Skip to main content

Becoming a powerlifter - Feeding the strength

I don't often write about my personal "fitness journey" - I'm pretty sure that's the term we use nowadays to talk about what we eat, how we train and where it gets us - because I don't think such specific navel gazing is particularly helpful for other individuals.

That said, if you really do want to know more about the intricacies of my dinners and workouts, you should totally follow me on Instagram.


But I did promise to take you on my powerlifting adventures with me, so it's only fair we talk about my favourite bit of training - fuelling it.

Prepare for a nerd-out


My maintenance diet


Before I started meet preparation in earnest, I was working with a slight calorie deficit (200 calories - ish) as I was still working on adjusting my body composition - for less fat, more muscle - on a slow and steady basis.

Working on a weight loss goal at the same time as training for strength requires some serious protein, so I have been tracking my macros at about 30% of calories from protein, for me that works out at between 120g and 210g of protein daily (my energy expenditure varies vastly between training days and rest days because of my particular needs for recovery) I cap my protein at 210g (3g/kg bodyweight for me) because if my calorie expenditure gets any higher than that (over about 2500 for the day) I'm going to need more carb based calories for fuel. If I'm struggling to hit my protein target on food I might take 20-40g of protein in shakes.

I generally split the rest of my calories as 30% fat, 40% carbs, because I'm a carb driven beast and that works well for me, but I'm not hugely worried about this split so long as my fats don't get below 25%.

I eat mostly whole, minimally processed foods, but I have an 80/20 rule - I can eat up to 20% of my calories as processed foods, which leaves space for some cake or the odd ready meal, because life needs that stuff.

I take a daily multivitamin with B complex and magnesium. I also take glucosamine and chondroitin for my joints.

On the whole may maintenance diet is your basic nutrition castle - appropriate calorie balance, whole food based, protein, veggies, water, a bit of fun and consistency. And that in essence is a plan that will suit the majority of people, even athletes, just fine.

Moving into competition preparation, I decided to take the opportunity to play with some extras, and see what that did to my performance.


My meet prep diet


It's all about small steps, little tweaks here and there. The basic framework I was previously consistent with would be fine for an athlete, just as it would be for your average person, but I'm a scientist and experimenting is fun....

Calories, weight and all that nonsense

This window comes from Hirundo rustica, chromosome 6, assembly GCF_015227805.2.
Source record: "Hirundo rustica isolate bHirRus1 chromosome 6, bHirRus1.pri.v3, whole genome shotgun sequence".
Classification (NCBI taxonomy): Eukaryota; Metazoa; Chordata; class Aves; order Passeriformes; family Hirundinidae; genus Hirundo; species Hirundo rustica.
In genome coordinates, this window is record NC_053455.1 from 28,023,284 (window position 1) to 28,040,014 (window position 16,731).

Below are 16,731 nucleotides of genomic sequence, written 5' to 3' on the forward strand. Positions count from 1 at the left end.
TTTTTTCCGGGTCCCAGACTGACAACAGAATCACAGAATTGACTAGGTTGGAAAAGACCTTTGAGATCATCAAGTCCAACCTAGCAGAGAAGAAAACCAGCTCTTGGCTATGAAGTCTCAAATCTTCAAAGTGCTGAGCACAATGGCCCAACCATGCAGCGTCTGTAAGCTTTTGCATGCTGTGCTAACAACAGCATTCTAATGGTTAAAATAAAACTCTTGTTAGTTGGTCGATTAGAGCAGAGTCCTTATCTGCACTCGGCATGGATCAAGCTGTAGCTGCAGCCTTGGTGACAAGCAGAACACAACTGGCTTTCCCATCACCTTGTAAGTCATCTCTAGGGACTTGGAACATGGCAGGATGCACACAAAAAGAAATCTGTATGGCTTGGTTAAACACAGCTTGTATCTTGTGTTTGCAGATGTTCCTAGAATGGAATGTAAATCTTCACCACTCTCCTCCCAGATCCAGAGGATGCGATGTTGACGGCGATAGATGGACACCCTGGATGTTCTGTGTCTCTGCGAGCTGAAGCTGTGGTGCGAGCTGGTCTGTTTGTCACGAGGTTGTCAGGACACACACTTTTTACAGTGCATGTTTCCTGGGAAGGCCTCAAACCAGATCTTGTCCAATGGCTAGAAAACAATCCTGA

My current weight sits at about 1-2kg below the upper limit for my competitive weight class. This is great because it means I don't need to lose weight to compete, but I do need to not gain any, whilst also gaining muscle mass - so I'm going to be shifting a little fat, hopefully. My calories are now set at a maintenance ratio - calories in = calories out.

It's really important for me to eat enough at the moment. I don't want to risk fasting where my body might start to fuel itself by breaking down hard-earned muscle, and I want to make sure that the training I do gets turned into muscle gains by having the fuel and building blocks available. This is actually one of the hardest things - some days I'll burn my way through about 3500 calories, that's a lot to eat in unprocessed food! Previously I wouldn't have worried about under-eating for the day, but now that's a no-no.

If I did end up putting on a little weight, I could always do a small water cut before weigh in - this is where an athlete dehydrates themselves using a systematic protocol, to lose weight, then carefully rehydrates after weighing and before competing. I would generally rather avoid this though as it puts extra stress on the body and I want to enter my first competition at my absolute best, without any extra hassle.

Tracking my weight regularly allows me to make slight adjustments, if I see it creeping up, I can make a tiny cut in my caloric intake to set things on the right track, rather than having to make a big loss in a short while and compromise lifting performance.

My macros (protein, carbs, fat) are much the same as before, but I am playing a little with timings and cycling....

Carb cycles and pre/post workout meals


Most of the time I don't worry too hard about when I eat. I eat when I am hungry, and I use my hunger cues to decide how much to eat, it's simple. But right now I am trying to squeeze a bit more efficacy out of my nutrition and that means thinking a bit more about when I eat.

I usually train in the mornings, and right now, the hardest thing is eating enough at breakfast to fuel my training. I can burn through 1500 calories by 11.30 so I need to get in a hearty breakfast that I might not have the stomach for. At breakfast I focus on getting a good portion of protein with some carbs and fats to fuel my workout.

I walk to the gym (about 20 minutes), lift for an hour or so, then walk back.

My lunch is usually my post-workout meal, and that will also contain a good portion or two of protein, plus a decent portion of carbs to take advantage of my post-workout glycogenesis window (we store carbs as glycogen in our liver and muscles for later use, we do this a bit better in the couple of hours post-workout, so this is a good time to stock up ready for the next workout). If I am training post-lunch, I might have a protein bar with a good carb content as I leave the gym.

Training days tend to represent my greatest calorie output, and I take those "extra" calories in as carbohydrates.

On rest days, I keep my protein intake up for recovery, but my carb levels drop, I reverse the macros on my fats and carbs to take in more fats as fuel than carbs. Fats make good fuel for low level activity, like the long walks I tend to take to "walk off" any muscle stiffness or DOMS. What this might look like in practice is things like dropping from 2 slices of toast to one, and adding in an extra egg or some avocado.

Creatine for extra strength


I've started supplementing creatine. Creatine is a key component in the anaerobic creatine phosphate system which releases energy for short bursts of work - that's sprinting and heavy lifting. Supplementing creatine is known to improve strength performance. I wouldn't usually bother with this as it is just a case of increasing the numbers on the bar - but if I'm aiming to set new best lifts, and already eating and training at my optimum level, it seems reasonable to supplement. I use Creatine Extreme (!) from The Protein Works. It's a decent blend that contains suitable complementary supplements like taurine (that needs to be kept in balance with creatine levels) and beta-alanine (which is useful for delaying anaerobic fatigue - or "the burn").